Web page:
William Sunday SPEAR, Plaintiff and Appellant, v. CALIFORNIA STATE AUTOMOBILE ASSOCIATION, Defendant and Respondent.
William Sunday Spear appeals from the denial of his petition to compel arbitration of an uninsured motorist claim and motion for reconsideration of this denial. He contends that the filing of his lawsuit against the uninsured driver tolled the statute of limitations for filing of a petition to compel arbitration while he pursued a workers' compensation claim for the same accident. Alternatively, he contends the statute of limitations should have been equitably tolled due to the conduct of his insurance company.
STATEMENT OF THE CASE AND FACTS
On April 18, 1990, appellant filed a petition to compel arbitration of uninsured motorist insurance claim (petition) against respondent California State Automobile Association. The petition alleges that on or about November 13, 1984, while acting in the course and scope of his employment, appellant was rear-ended by an uninsured drunk driver. Appellant filed a complaint for property damage, personal injury and punitive damages against the driver on November 12, 1985.1
According to the allegations of the petition, respondent was notified that appellant was going to pursue a claim for benefits under his uninsured motorist insurance policy, sent him to a doctor for an independent medical examination, and was willing to settle the insurance claim until October 1988, when it learned that appellant had a pending claim for workers' compensation. Respondent then refused to settle the insurance claim until completion of the workers' compensation claim. After the workers' compensation case was settled in January 1990, respondent informed appellant that it would not settle the claim for any amount, he should file whatever action he felt necessary to compel arbitration and it would file an action to dismiss the claim.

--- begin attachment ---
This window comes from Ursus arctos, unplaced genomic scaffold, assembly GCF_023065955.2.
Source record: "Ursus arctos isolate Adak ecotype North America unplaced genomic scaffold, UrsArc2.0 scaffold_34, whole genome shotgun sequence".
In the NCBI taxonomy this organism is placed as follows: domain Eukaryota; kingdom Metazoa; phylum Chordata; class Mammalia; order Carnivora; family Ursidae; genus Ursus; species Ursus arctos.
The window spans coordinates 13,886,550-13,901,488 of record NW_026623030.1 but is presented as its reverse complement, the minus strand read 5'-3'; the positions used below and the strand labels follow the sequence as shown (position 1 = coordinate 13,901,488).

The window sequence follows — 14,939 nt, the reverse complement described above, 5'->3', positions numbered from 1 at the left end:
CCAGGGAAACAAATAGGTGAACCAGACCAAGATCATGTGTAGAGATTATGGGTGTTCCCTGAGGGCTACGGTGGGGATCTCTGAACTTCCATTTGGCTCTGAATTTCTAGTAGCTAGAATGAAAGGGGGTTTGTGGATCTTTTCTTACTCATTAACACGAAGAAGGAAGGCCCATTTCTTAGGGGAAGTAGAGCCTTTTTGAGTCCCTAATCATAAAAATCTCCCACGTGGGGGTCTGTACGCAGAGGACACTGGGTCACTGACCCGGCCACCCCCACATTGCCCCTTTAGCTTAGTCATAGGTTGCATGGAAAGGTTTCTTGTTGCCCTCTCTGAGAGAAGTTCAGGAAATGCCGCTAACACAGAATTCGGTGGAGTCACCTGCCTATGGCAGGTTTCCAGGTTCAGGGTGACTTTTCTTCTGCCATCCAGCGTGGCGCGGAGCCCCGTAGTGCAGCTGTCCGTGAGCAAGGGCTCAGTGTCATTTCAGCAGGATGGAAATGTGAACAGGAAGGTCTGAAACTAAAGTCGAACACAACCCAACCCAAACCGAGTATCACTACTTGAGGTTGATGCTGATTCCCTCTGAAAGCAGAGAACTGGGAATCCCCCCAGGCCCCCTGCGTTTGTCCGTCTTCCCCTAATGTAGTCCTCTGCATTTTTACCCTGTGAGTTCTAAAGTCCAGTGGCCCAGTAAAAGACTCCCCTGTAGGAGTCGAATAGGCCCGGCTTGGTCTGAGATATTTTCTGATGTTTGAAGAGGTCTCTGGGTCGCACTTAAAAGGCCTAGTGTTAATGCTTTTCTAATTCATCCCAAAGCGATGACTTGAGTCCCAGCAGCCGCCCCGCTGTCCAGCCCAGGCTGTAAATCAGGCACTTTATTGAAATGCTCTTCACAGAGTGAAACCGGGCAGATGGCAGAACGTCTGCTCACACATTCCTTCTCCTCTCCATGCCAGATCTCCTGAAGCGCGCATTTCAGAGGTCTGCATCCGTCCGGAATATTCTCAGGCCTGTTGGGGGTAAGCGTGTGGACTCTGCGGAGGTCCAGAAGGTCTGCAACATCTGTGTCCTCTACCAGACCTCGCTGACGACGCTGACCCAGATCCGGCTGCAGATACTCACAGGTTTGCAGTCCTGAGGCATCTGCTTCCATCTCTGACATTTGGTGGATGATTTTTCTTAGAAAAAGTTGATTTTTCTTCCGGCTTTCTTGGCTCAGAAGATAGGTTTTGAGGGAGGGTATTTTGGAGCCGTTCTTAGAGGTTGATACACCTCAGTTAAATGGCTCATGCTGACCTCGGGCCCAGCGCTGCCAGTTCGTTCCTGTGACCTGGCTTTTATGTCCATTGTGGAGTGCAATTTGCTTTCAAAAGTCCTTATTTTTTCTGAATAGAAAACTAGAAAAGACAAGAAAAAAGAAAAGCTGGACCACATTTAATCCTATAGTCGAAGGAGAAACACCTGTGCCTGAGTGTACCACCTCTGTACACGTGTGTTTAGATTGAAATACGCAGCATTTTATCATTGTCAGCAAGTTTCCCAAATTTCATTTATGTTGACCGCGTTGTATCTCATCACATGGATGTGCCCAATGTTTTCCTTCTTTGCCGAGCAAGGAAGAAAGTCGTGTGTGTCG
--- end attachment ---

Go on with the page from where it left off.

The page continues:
Appellant's petition to compel arbitration was denied on July 11, 1990. A motion for reconsideration was filed on July 18 and denied by order filed October 12. Appellant filed a timely notice of appeal on November 9, 1990.
The applicable statute of limitations for an action to compel arbitration is the four years provided in Code of Civil Procedure section 337 for actions on contract. (Meyer v. Carnow (1986) 185 Cal.App.3d 169, 173, 229 Cal.Rptr. 617.) The date of accrual of a cause of action against an insurer for uninsured motorist coverage is determined by reference to Insurance Code section 11580.2, subdivision (i): “No cause of action shall accrue to the insured under any policy or endorsement provision issued pursuant to this section unless one of the following actions have been taken within one year from the date of the accident: [¶](1) Suit for bodily injury has been filed against the uninsured motorist, in a court of competent jurisdiction. [¶](2) Agreement as to the amount due under the policy has been concluded. [¶] (3) The insured has formally instituted arbitration proceedings.” 2 The cause of action against the insurer accrues, and the statute of limitations for demanding arbitration begins to run, when and if one of the contingencies specified in section 11580.2, subdivision (i), occurs within one year of the date of the accident. (California State Auto. Assn. Inter–Ins. Bureau v. Cohen (1975) 44 Cal.App.3d 387, 395, 118 Cal.Rptr. 890.)
In the present case, appellant filed his action against the uninsured motorist on November 12, 1985, within one year of the date of the accident, and his cause of action against respondent accrued on that date. (Id., at p. 396, 118 Cal.Rptr. 890.) The petition was filed on April 18, 1990, well more than four years after the date the lawsuit was instituted. Accordingly, appellant's claim was barred unless the statute of limitations was tolled during some part of this period.